Recommend German Riesling for me?
- erica Jun 13, 2013 04:27 AM
In past I've loved Monchoff Robert Eymael Urziger Wurzgarten auslese or spatlese, maybe kabinett if not bone dry (I prefer a bit of sweetness) but prices are creeping up. I know Eymael has an entry level wine but I've not tried it,, or been able to find it here in Manhattan.
Looking to buy a few cases of Riesling for summer; should be under $20 bottle, please. Dr. Loosen L is an old standby but was hoping to branch out, and up, and bit. Suggestions welcome. Would prefer wine available in Manhattan but willing to have shipped if exceptional.
I will be drinking these by myself (!!) as every last person I offer them to cringes at the thought of Riesling. But they are cetainly missing out on some gorgeous wines!
Our local monopoly gouges us significantly so pricing is something you'd have to check.
I buy Joh Jos Prüm's Graacher Himmelreich and Wehlener Sonnenuhr production, and the Kabinetts are what I go for in the summer. Selbach-Oster's Kabinetts have been interesting in the past as have been Dr. H Thanisch.
I don't know if you can get some (I certainly can't) but there is some amazing stuff from Philipp Wittmann (Weingut Wittmann; Rheinhessen).
re: penthouse pup
Astor is a great place to shop for wines. and they have lots of tastings. might call and see if a Riesling tasting is in the works.
Also, Crush on 57th Street has an interesting inventory all around. They only carry wines the owners love. and they have a great selection of Rieslings.
Hi Erica: Great question, in no particular order:
1: Focus first on the VINTAGES, then the specific vineyards and producers. Right now hands down the best year on the shelf is 2009. A uniformly great year in the Mosel... you can almost throw darts and hit great wines from 2009 at or under $20-25.
2: Kabinetts are anything but "bone dry", unless you're buying a dry (labeled "trocken") or half-dry (halb-trocken) wine, there will be a satisfying level of sweetness, not to the same extent as spatlese and auslese, but far from dry.
3: Definitely branch out from the Urziger Wurzgarten; a great location, but there are so many great wine properties in Germany. As the other posters have said, visit your local wine shops and see what they have on the shelves and, can't stress this enough... focus on the vintage year. Speaking of which, the abundant year I would generally avoid right now is 2010.
4: "every last person cringes at the thought of Riesling"... obviously these are not experienced wine drinkers; and thankfully so, it's their lack of experience that keeps the prices down on these gems. You are spot on, riesling is one of the greatest wines in the world, and certainly one of the most food friendly, in fact THE most food friendly wine in the world to my palate, I can't even think of a close second.
5: Good point one poster made, don't just limit yourself to Germany. One of the greatest wines I ever had was a $5 bottle of the 1995 Fetzer "johannisberg riesling". Talk about an overlooked gem... it actually won a major California State wine tasting event, beating out something like 2000 other wines... like ambrosia, a "honeyed" auslese if you will... I miss that wine :)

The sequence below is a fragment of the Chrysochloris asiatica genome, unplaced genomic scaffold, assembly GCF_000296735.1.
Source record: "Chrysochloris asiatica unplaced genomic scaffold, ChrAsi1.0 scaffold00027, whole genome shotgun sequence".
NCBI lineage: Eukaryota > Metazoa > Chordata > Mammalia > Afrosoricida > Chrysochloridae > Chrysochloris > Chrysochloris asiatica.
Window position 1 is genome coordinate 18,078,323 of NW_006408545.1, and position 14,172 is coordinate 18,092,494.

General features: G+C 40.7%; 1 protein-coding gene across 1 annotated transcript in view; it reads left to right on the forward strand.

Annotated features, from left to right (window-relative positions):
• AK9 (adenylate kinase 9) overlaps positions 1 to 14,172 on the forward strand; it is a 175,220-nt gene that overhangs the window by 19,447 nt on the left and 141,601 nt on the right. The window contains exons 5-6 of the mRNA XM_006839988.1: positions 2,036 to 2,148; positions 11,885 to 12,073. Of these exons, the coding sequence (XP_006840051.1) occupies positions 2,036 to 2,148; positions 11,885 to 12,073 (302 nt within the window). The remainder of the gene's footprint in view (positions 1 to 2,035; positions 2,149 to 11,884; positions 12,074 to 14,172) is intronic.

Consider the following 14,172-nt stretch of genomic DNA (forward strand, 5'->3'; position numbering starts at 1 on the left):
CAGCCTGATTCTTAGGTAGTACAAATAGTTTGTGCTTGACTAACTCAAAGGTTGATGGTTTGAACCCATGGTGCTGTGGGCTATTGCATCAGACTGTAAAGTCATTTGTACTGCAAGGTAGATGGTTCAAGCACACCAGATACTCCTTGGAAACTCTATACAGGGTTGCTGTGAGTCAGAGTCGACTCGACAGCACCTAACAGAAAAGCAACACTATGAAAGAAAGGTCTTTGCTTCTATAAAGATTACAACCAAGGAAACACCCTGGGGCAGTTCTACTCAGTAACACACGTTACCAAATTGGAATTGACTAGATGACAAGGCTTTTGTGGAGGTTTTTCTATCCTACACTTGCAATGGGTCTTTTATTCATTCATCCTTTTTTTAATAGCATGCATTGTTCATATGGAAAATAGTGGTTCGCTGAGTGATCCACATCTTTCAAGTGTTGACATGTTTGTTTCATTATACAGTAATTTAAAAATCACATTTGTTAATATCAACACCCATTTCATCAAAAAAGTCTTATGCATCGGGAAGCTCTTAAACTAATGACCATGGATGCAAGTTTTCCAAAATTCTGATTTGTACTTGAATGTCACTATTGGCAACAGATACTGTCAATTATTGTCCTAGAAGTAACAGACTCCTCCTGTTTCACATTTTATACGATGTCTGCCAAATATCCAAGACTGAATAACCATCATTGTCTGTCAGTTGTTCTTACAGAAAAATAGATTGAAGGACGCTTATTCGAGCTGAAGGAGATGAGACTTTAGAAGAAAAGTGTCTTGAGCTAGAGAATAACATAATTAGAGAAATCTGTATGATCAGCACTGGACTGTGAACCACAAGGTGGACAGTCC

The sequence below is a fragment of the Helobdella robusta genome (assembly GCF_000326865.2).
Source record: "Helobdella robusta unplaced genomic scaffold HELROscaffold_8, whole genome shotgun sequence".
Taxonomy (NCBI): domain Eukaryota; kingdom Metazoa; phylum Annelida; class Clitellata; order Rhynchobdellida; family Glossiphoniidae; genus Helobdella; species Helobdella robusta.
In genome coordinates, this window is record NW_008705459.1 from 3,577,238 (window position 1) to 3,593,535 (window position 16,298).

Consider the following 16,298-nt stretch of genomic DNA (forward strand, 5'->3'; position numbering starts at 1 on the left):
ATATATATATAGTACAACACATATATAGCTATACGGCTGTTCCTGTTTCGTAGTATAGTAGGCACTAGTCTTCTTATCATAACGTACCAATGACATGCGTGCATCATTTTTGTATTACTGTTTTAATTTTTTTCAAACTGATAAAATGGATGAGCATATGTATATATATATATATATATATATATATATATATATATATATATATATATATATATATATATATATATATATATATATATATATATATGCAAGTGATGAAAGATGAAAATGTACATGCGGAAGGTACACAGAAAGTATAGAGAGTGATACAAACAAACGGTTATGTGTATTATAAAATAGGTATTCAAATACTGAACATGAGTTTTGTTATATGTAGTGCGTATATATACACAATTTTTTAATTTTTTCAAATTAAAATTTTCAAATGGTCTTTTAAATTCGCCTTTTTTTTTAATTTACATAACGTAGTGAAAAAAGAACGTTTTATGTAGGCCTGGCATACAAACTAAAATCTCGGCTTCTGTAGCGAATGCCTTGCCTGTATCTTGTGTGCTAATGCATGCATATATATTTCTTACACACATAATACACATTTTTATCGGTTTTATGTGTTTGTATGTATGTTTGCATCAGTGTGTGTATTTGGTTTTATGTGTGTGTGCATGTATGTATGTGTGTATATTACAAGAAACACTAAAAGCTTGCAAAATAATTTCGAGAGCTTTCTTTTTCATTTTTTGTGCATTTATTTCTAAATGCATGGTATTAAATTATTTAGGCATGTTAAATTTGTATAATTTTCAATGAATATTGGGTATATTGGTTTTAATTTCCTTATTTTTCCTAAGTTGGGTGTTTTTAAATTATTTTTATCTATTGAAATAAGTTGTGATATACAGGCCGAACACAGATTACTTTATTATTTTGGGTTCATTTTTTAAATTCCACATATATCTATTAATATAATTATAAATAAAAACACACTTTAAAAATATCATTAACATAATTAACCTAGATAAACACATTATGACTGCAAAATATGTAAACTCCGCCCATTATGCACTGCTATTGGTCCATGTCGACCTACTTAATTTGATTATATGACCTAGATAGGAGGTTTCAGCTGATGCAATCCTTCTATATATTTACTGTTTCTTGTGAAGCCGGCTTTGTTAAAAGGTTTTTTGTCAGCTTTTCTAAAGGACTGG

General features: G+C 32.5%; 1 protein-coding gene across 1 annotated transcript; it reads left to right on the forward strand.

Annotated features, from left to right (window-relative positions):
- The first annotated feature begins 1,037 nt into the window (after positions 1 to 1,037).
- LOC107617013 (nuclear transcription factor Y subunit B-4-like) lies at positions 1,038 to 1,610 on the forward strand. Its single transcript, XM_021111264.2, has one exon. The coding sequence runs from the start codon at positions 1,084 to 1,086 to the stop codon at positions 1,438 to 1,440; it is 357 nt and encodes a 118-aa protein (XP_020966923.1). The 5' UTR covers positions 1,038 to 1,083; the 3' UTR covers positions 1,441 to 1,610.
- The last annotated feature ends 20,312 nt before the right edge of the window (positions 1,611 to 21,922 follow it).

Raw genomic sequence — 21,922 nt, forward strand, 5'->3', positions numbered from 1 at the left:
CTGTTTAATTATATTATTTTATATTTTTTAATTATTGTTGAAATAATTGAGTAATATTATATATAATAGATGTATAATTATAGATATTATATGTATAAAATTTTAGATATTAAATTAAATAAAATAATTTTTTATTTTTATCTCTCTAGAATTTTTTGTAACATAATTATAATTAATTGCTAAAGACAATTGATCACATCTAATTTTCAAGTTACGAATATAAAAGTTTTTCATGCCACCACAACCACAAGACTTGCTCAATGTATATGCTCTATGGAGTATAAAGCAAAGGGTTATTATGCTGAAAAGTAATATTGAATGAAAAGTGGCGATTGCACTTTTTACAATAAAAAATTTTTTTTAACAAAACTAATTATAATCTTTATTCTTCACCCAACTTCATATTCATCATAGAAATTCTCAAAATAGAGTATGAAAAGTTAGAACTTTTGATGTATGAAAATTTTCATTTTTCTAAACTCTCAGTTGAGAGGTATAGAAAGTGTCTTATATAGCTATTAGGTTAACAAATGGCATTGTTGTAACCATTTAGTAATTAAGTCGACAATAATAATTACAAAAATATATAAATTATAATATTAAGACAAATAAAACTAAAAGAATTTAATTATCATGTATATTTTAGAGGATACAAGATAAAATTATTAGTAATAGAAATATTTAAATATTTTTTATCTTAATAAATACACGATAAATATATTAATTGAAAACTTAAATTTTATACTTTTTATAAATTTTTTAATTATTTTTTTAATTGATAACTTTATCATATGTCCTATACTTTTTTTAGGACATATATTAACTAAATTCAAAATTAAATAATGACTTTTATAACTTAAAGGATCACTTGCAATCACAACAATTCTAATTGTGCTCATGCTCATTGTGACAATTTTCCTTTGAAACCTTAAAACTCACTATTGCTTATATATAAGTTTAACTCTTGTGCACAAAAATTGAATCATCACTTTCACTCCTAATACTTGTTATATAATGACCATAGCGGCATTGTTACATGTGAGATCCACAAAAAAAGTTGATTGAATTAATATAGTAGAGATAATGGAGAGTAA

6: Lastly, why not expand your horizons and start experimenting with dessert Rieslings?? Late harvest rieslings are among the world's most versatile dessert wines... matching especially well with desserts having a fruit component, enjoy.
I want to thank you for an incredibly helpful and informative post, which I have shared with a few others. I was fortunate to find 6 bottles of the Robert Eymael Monchoff kabinett at Garnet in NYC....the last bottles of the producer at that (large) store. Your comments are, again, supremely helpful and I will, indeed, branch out to other origins of the grape, outside Germany.
EVen people whom I thought were knowledgeable about wine cautioned me not to buy a "white wine that is so old." Good to learn that my instinct were good, and I will now attempt to seek out others from 2009.
Another that I liked was JJ Christoffel Erben Urziger Wurzgarten, but my stock is now, sadly, depleted. Time to stock up..keep the recommendations coming, please!!
Hi Erica... another "step" I'd recommend for you is to branch your tastings into the gewurztraminer wines of Alsace.
Anyone who likes riesling is likely to be very fond of gewurztraminer. I've heard them called 'sister" or "cousin" grapes. While the flavors are distinctly different, both wines tend to match similar foods, so you can have an awesome tasting at the same dinner of both of these wines.
I would caution that gewurztraminer vintages (and producers) are a less even than for riesling....i.e. you have to watch the vintage years quite closely, do some research on specific bottles, and have a few wine shops that consistently give you good reccos... also, at least for my palate, I've not found gewurztraminer outside of Alsace to be very interesting, whereas there is good to great riesling all over the world really.
... but with those in hand you'll have a whole new horizon to explore there.
Another great place to buy Riesling is Moore Brothers (20th between Park and Fifth). They have selections from Ratzenberger and Keller, two of my favorite producers, for $20 or under.